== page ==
It has so far been a dream career for Abigail Barlow and Emily Bear, two artists who are fans of the popular Netflix historical series. The Bridgerton Chronicles. The duo felt inspired and created songs bearing on the series, then they published their compositions on the TikTok video app from 2020.
The artists’ success on the social network encouraged them to create a 15-song album that won a Grammy award in April. They gave a concert in front of a full house at the Kennedy Center in Washington DC, along with the National Symphony Orchestra, on July 26th.
Netflix’s Change in Attitude
If initially Netflix seemed to support the project – the platform shared a video of the musical on its social networks – the streaming giant has since changed its mind.
” [La comédie musicale] expand fanafiction [fan fiction] well past its breaking point. This is a flagrant violation of intellectual property rights. »
Netflix claimed to several media outlets that it had told the artists that the compositions inspired by Bridgerton were banned, and that the duo’s most recent performance had not been authorized by the giant.
According to the complaint from Netflix, consulted by the specialized site Deadline, Barlow and Bear refused to negotiate a license allowing them to distribute the album and organize shows.
According to the streaming giant, the duo’s activities also overshadow Netflix’s Bridgerton Experience, a series of in-person events in multiple cities themed around the landmark series.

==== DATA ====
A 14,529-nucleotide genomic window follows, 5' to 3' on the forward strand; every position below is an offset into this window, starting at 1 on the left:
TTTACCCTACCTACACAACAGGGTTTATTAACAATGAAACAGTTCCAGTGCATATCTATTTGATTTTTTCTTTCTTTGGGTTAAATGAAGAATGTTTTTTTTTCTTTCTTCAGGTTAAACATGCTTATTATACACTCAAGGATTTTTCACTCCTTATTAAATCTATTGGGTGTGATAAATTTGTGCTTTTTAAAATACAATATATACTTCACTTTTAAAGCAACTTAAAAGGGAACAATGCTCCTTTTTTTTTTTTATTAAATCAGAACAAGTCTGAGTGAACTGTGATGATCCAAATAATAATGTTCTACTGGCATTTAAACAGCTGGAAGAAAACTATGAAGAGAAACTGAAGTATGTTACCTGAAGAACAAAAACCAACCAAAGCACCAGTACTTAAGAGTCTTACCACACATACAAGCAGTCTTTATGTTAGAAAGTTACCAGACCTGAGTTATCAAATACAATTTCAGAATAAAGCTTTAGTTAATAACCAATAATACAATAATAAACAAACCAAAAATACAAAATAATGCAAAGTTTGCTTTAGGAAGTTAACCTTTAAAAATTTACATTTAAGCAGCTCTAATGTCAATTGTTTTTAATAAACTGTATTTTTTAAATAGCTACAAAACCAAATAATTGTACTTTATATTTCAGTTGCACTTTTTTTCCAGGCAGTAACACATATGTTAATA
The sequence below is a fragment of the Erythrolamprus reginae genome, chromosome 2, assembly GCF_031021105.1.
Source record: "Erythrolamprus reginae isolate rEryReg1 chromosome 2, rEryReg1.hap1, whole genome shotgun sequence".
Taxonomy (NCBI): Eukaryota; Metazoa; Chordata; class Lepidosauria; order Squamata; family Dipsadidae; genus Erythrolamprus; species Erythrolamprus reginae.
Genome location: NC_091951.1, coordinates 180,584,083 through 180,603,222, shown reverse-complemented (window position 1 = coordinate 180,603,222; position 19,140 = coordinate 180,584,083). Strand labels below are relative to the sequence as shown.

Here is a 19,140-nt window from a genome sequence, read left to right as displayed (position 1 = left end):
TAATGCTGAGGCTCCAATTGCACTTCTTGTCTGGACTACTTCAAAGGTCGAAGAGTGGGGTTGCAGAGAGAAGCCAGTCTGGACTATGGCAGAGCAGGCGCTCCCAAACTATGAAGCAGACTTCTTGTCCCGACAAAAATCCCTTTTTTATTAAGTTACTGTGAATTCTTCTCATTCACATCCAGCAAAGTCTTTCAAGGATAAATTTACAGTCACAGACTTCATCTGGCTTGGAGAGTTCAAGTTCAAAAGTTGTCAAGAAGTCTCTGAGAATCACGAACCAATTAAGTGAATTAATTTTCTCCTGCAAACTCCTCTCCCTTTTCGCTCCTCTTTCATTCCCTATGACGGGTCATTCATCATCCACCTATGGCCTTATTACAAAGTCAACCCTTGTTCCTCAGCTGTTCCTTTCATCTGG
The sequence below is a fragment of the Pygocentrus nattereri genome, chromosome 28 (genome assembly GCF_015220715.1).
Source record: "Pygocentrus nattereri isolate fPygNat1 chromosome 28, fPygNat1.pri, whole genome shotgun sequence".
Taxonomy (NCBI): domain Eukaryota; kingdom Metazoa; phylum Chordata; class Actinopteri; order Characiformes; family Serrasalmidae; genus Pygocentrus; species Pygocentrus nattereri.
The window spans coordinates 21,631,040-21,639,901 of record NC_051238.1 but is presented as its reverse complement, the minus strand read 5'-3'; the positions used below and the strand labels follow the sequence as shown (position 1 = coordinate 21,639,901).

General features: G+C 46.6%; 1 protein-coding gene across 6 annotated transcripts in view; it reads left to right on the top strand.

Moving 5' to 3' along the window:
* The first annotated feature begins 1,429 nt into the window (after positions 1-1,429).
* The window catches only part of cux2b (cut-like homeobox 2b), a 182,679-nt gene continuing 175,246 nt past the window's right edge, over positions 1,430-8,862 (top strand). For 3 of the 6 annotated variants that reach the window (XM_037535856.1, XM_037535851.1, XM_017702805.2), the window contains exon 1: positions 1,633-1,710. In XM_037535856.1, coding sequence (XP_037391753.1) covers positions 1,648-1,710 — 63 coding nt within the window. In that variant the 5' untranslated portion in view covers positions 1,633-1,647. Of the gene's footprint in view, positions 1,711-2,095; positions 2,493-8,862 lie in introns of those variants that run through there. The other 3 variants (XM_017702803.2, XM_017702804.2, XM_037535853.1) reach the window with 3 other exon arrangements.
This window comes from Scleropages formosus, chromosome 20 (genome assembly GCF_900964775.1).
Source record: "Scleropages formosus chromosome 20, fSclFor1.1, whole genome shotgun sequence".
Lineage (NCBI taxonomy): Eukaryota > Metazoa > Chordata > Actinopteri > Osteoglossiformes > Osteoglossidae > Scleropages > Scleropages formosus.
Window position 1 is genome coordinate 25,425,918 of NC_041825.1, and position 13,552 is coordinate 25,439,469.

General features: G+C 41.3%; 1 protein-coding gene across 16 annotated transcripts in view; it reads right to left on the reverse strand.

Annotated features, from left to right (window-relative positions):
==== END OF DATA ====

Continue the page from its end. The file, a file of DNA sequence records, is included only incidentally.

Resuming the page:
Bridgerton“,”text”:”Netflix supports fan-generated content, but the duo of Barlow and Bear have gone much further in seeking to create multiple streams of income for themselves without formal permission to use the intellectual property. of Bridgerton”}}”>Netflix backs fan-generated content, but the duo of Barlow and Bear have gone much further, seeking to create multiple streams of revenue for themselves without formal permission to use Netflix’s intellectual property. BridgertonNetflix said in a statement.
” The creative heads, actors and actresses, writers and crew poured their hearts and souls into Bridgertonand we take steps to protect their rights. »
Julia Quinn, the author of the series of books on which the Netflix production is based, has already said
flattered and delighted of the musical when she emerged on TikTok in 2020, but she changed her mind.
Bridgerton over twenty years ago”,”text”:”There is, however, a difference between composing on TikTok and recording and performing for commercial purposes. I hope Barlow and Bear, who share my position as an independent creative professional, understand the need to protect the intellectual property of other pros, including the characters and stories I created in the Bridgerton novels over twenty years”}}”>There is, however, a difference between composing on TikTok and recording and performing for commercial purposes. I hope Barlow and Bear, who share my position as an independent creative professional, understand the need to protect the intellectual property of other pros, including the characters and stories I have created in novels. Bridgerton over twenty years agosaid Julia Quinn.
Netflix series producer Bridgerton, Shonda Rhimes agrees:
What started as a fun celebration by Barlow and Bear on social media turned into a blatant theft of intellectual property solely for their financial gain..
The artists have yet to respond to the lawsuit. The duo were planning further shows, including one with the BBC Orchestra in September.